The days are long … but the nights are longer…

Take the night shift. Share in the early weeks of sleepless nights. Even if you’re not giving supplementary bottles, there’s plenty you can do: Pick baby up, do any necessary diaper changing, deliver baby to mom for feedings and return baby to the crib or bassinet once the feeding is finished. Not only will you be connecting more with your baby, you’ll also be giving Mom some much-needed rest.

Be prepared that your baby’s days and nights may be switched.  This means a lot of sleeping during the day and a lot of wake time during the night.  Make sure to get those naps in during the day but also help them adjust by keeping night calm and dark, and getting outside during the day for a little bit of sun.  

You should expect your partner’s hormones to go haywire (my wife’s tended to be late at night). It was usually crying, feeling overwhelmed, and anger.  During the first six weeks, these are called the baby blues and they’re very normal. Just be supportive.  Know her hormones are rapidly changing, and this usually subsides within 6 weeks. If it doesn’t get better, or you’re worried it’s getting worse, talk to the pediatrician or OBGYN about it at the next appointment. They should provide your spouse with a screening, and encourage her to answer honestly. 


I had to put a section in here for breastfeeding.  A hungry baby is the number one cause of short sleep cycles, fussiness, and stress the first few weeks home.  As was mentioned in the beginning of this guide, this section is not going to give you a how-to related to breastfeeding.  I am not qualified in the slightest, and I contend that if men had to breastfeed that all babies would be on formula.  The following are tips and tricks for supporting your partner through this journey and hopefully making it a little less stressful.  

First off, a woman’s breastfeeding journey is important and a sensitive topic.  You should acknowledge that we will never understand the pain, stress of being the sole provider of food, and other challenges of breastfeeding.  Just watch what you say.  Ask your wife ahead of time what her breastfeeding goals are and how you can support.  At many stages when my wife asked about breastfeeding milestones my default answer was, “Well what do you think?”.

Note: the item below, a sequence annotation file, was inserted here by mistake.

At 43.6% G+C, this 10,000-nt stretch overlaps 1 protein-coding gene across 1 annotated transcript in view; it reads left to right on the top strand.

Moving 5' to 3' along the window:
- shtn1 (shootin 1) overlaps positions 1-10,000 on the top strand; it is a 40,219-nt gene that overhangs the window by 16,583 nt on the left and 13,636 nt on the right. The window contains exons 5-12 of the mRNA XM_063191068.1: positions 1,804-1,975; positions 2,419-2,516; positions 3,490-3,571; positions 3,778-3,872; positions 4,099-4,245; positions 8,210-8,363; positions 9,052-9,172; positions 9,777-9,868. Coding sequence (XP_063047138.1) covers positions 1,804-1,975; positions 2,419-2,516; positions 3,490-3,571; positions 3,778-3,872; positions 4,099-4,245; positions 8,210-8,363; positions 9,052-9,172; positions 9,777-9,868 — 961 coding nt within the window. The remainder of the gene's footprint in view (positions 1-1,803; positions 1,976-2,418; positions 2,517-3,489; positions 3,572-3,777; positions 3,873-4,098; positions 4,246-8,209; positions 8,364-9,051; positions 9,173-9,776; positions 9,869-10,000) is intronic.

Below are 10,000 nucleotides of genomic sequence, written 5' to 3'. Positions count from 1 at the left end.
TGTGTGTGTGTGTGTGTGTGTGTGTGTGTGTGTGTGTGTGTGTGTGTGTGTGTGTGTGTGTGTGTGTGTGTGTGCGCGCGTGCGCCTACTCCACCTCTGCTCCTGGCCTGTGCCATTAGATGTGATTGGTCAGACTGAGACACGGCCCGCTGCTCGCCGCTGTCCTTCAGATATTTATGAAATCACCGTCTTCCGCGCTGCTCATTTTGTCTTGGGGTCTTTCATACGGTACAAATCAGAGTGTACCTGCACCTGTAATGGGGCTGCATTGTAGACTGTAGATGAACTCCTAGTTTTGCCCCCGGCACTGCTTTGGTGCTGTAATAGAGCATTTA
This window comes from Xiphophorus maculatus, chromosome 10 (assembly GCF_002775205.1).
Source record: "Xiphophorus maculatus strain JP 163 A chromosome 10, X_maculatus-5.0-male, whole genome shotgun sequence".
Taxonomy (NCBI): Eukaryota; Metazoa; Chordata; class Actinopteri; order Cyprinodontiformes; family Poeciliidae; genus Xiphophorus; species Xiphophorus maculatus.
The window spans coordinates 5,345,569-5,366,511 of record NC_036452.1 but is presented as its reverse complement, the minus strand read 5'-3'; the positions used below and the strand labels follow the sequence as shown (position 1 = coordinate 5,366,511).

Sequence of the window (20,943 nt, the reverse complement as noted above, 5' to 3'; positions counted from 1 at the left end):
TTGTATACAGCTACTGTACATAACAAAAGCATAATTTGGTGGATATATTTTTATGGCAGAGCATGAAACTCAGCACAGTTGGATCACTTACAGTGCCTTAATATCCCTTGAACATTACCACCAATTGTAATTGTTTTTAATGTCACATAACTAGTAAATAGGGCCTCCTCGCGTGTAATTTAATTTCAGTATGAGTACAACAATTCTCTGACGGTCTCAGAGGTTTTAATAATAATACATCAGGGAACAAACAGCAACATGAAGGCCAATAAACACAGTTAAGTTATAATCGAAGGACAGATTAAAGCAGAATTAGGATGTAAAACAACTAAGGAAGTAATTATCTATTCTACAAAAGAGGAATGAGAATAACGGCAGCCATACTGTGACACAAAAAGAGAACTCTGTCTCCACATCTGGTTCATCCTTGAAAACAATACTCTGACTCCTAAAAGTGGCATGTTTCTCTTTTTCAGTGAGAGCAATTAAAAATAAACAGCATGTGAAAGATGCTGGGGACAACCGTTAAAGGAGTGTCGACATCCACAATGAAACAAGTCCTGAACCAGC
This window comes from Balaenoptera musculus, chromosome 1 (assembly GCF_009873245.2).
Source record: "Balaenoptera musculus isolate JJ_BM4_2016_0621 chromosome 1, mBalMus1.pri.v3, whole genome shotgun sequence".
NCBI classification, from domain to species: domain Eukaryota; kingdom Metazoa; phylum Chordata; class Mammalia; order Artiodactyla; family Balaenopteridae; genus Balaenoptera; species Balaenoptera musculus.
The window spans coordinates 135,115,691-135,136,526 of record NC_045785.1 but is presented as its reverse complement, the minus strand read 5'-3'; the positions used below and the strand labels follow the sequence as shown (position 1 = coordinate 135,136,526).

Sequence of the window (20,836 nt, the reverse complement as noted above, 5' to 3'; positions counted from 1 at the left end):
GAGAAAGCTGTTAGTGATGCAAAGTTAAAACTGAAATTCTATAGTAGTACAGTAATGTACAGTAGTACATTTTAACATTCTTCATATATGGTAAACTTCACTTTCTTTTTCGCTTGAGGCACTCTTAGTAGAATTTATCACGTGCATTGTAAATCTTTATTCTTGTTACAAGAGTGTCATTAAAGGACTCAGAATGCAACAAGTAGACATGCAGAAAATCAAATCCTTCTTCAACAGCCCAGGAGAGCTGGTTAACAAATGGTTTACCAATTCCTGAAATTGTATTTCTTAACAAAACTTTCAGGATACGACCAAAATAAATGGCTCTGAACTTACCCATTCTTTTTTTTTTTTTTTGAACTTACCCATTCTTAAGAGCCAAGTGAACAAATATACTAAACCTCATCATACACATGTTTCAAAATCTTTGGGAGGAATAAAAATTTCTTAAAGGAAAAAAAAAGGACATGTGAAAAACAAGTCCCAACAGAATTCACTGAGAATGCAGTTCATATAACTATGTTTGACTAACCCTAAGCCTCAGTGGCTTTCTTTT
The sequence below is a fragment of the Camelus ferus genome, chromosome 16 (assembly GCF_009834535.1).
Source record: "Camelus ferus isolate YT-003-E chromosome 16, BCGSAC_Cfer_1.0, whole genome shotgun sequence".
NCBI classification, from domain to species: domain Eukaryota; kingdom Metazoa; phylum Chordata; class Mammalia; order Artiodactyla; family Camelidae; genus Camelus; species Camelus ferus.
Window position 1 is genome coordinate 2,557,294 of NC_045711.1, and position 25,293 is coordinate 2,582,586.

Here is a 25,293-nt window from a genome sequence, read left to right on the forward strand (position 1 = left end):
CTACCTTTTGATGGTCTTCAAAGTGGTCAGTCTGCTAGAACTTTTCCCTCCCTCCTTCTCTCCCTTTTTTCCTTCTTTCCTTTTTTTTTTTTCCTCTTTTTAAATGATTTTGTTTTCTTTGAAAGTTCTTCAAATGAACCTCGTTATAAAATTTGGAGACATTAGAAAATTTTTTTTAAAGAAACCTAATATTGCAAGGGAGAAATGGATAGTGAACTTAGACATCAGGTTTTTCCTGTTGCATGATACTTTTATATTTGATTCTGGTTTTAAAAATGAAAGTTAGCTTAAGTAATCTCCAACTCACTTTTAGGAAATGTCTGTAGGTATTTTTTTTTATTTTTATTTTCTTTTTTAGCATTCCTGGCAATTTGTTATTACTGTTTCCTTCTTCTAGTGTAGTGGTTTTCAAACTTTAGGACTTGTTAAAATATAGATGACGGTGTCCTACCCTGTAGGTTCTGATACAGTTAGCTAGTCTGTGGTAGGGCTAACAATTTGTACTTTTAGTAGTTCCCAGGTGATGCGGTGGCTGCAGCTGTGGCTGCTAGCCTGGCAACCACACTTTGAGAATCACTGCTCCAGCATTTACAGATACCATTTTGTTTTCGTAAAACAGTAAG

Most hospitals have lactation consultants.  You may need to ask specifically to see one or to have them come by more often.  Make sure to take advantage of this service.  Also, one of the biggest regrets I hear is that they had one session.  Have multiple sessions and really take advantage of this service.  If you miss out in the hospital most insurance companies will fully pay for a consultant to come to your house.  Check that out.

I remember falling asleep waiting for the doctor at one of my early pediatrician appointments.  She came in and said something that shifted our perspective and stress around breastfeeding.  She said, “Fed is best.  Remember that breastfeeding is not an all or nothing activity.  You can breastfeed and supplement, you can pump and do bottles sometimes.  Making sure we got the sleep and self-care we need to take care of our kiddo is priority number one.”  Don’t get me wrong breast milk is proven to have benefits over non-breast milk but I do feel like we are made to think that if we don’t exclusively breast fed our children we’re bad parents.  

As a result of that session we tried a new strategy.  My wife would breastfeed as much as she could and would then pump for the remaining time.  A lot of people recommend pumping after breastfeeding anyway, to ensure milk comes in faster.  I would then feed the baby from milk from a prior session.  Then sometimes when my wife was really sore or didn’t feel up to it she would just exclusively pump and I would bottle feed.  It gave me an opportunity to bond with the baby and gave her the breaks she needed.  Eventually, she transitioned to exclusively pumping and then finally formula between months 4-6.  I remember thinking that if my baby had formula they wouldn’t be as smart growing up or they wouldn’t be able to thrive.  Formula is safe, effective, and provides all the nutrition a baby needs.  Formula exclusive babies have thrived for generations.  Don’t stress – get the baby fed and do what is best for your family.  It will all be fine.